By Jess Witkins  

Internationally bestselling author Nickolas Butler is already at work on the next book, his fifth, amid caravanning two kids to swim tournaments around the state. Born in Pennsylvania and raised in Eau Claire, Wisconsin, he continues to call Wisconsin home and sets his novels here in the Midwest. Now, he prepares for a book tour, launching his latest novel, “Little Faith,” published in March of this year. 

Portraying three generations of a family in the course of one year, “Little Faith” tackles the subjects that test us the most: love, illness, loss and even religion itself. The idea for “Little Faith” was inspired by the 2008 case of Kara Neumann, an 11-year-old girl who died of complications stemming from her diabetes while her parents prayed over her, rather than seek medical help. 

“I began researching the history of prayer-healing in America, and frankly, lost a lot of sleep, delving into case after case of what I consider to be reckless child abuse,” says Butler. “But good fiction isn’t based on judgement, it springs out of empathy. So part of the project of the book was to better understand how a parent could make such a decision.”

The novel is set in the fictional town of Redford, Wisconsin, a rural area near La Crosse. All living under the same roof, grandparents Lyle and Peg struggle with their daughter’s decision to join an extremist church where everyone believes their 5-year-old grandson is a healer. 

“Another project of the book,” Butler says, “was to create a relationship between a grandfather and his grandchild; that special relationship between the old and the young. And then to set the dramatic action of the book in the generation between the grandfather and the grandson. I.e., what would you do as a grandparent to protect your grandchild from your own child? One fiction writing cliché that you hear bandied about is, ‘What are the stakes of this story?’ In the case of ‘Little Faith,’ I knew the stakes were profound. They were life and death.”

The book beautifully captures what it’s like to be vulnerable both in its storyline and its characters. There are truths we encounter, like not every child is safe with their parent(s), we don’t get to choose how or when we die, and we don’t always communicate or adjust to change well. At one point, Lyle, the grandfather, lies awake in bed, worrying, “How do you disagree with someone you love so fiercely?” 

For Butler, these are the moments that matter and make for great fiction.

“I think such events are touchstones in our lives, they are the moments that shape us. The thing I like about Lyle as a protagonist is that he sees the end of his life coming. It might not be in a year, or five years, but he’s closer to the end than the beginning, and he’s really struggling to reconcile his own faith. Everything in his life is very close, very immediate. He’s an observant character without being judgmental, and I like that.”

Butler worked with several clergy members as additional research for the book, though he never worried about tackling a topic like religion. 

“I’m trying to figure out my own life, my own feelings. I’m trying to understand other people; I’m trying to be more empathetic, less judgmental. I don’t worry too much about challenging my readers, per se, or what they’ll think after they finish my books. In my experience, the more I focus on my craft, and my own interests, the truer the work is and the healthier my attitude is towards everything.”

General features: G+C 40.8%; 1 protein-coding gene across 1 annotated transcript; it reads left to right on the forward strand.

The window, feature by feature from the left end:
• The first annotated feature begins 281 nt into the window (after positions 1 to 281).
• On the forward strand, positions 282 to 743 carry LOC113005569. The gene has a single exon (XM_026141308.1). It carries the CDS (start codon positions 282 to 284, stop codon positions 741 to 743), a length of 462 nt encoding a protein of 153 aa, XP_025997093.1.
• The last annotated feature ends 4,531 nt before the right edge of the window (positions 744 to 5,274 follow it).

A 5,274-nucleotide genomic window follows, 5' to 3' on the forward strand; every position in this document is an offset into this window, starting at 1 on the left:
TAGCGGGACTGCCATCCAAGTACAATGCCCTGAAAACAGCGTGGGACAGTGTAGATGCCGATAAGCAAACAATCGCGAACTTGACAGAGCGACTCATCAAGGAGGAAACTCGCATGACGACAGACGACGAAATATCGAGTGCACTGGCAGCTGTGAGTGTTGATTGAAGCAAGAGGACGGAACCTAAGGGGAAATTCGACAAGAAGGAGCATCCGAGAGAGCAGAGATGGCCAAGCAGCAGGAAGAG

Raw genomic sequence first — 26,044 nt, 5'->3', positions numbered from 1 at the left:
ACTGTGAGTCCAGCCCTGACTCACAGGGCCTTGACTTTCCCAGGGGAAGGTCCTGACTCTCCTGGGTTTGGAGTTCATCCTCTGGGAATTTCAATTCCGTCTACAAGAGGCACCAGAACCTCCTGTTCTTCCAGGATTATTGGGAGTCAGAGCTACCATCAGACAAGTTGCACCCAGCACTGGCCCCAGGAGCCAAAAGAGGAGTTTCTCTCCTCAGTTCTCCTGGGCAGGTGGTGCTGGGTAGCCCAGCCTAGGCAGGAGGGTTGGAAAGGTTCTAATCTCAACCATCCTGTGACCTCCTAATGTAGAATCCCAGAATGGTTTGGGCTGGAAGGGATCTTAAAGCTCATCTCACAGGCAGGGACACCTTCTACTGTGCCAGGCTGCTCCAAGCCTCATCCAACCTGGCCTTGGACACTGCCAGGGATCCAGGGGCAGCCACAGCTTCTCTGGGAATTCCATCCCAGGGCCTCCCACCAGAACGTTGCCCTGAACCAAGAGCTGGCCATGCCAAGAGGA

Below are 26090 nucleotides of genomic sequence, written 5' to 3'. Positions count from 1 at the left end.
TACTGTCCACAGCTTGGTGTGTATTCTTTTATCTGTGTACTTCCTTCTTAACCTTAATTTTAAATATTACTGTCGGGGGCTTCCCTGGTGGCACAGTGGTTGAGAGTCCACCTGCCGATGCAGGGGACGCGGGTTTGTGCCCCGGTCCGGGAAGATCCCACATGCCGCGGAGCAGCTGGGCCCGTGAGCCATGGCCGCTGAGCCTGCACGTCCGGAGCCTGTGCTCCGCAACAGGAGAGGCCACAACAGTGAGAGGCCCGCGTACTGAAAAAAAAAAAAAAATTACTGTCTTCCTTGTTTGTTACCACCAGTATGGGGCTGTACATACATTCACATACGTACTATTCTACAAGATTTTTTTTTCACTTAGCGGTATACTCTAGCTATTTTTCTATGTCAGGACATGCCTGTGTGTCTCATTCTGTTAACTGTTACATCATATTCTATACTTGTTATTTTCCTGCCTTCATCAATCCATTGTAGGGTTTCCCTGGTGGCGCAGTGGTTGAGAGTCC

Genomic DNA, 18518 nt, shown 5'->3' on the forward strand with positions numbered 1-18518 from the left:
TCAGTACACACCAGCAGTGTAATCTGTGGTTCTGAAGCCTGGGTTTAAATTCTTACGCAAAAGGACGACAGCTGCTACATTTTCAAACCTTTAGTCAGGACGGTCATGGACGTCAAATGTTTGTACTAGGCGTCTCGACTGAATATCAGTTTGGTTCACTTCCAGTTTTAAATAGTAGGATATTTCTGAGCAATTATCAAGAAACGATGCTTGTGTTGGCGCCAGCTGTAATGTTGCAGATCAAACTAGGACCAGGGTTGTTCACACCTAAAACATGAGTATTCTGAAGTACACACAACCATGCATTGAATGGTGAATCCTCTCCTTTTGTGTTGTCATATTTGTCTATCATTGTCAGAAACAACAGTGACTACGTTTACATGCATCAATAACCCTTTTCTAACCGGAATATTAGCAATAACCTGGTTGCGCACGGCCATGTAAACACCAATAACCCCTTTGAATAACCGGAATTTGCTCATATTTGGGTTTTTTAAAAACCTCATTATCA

Butler will be visiting La Crosse Public Library as part of National Library Week, reading from “Little Faith” and talking about writing on Saturday, April 13, at 1 p.m. National Library Week (April 7-13) is sponsored by the American Library Association and focuses on the variety of ways libraries contribute to the social, cultural and economic health of their communities. The La Crosse Public Library will showcase several programs throughout the week, including film screenings and performances in addition to Butler’s visit. The week will also highlight the library’s pop-up van appearing in different locations throughout the community. 

For more information about National Library Week, and to see scheduled events, visit 

Excerpt from “Little Faith”

By Nickolas Butler

Little FaithHow the boy could ask questions—exhaustively, relentlessly, so sincerely—for hours at a time. Church filled Isaac’s little head with glorious puzzles and promises, and afterward, it was often left to Lyle to delicately untangle the knots, always careful not to cut a line that Shiloh had carefully and skillfully secured around herself and Isaac. The world is filled with a near endless array of mysteries, and an even more infinite amount of guesses, grifts, lies, spiels, and here and there, almost hidden, a very few sacred handful of answers. 

Increasingly, Lyle found that he was most at home in the quiet, near those he loved, not trying to solve any problems, but, rather, just learning how to live more lightly, love more intensely, eat better, and, before his eyes closed at night, to read through the shelves and shelves of books that sadly, he knew, he would likely never live long enough to open, those white-winged birds perched on his chest in the pale light of his bedside lamp, waiting for their thin pages to be flicked lightly by a wet fingertip, and turned, giving over their stories and poems and mythologies. Increasingly, and in direct contrast to his lust for books, Lyle found that he loved nothing more than a good catnap, stealing sleep the way a child steals a quarter off the counter—a small, insignificant, but thrilling theft.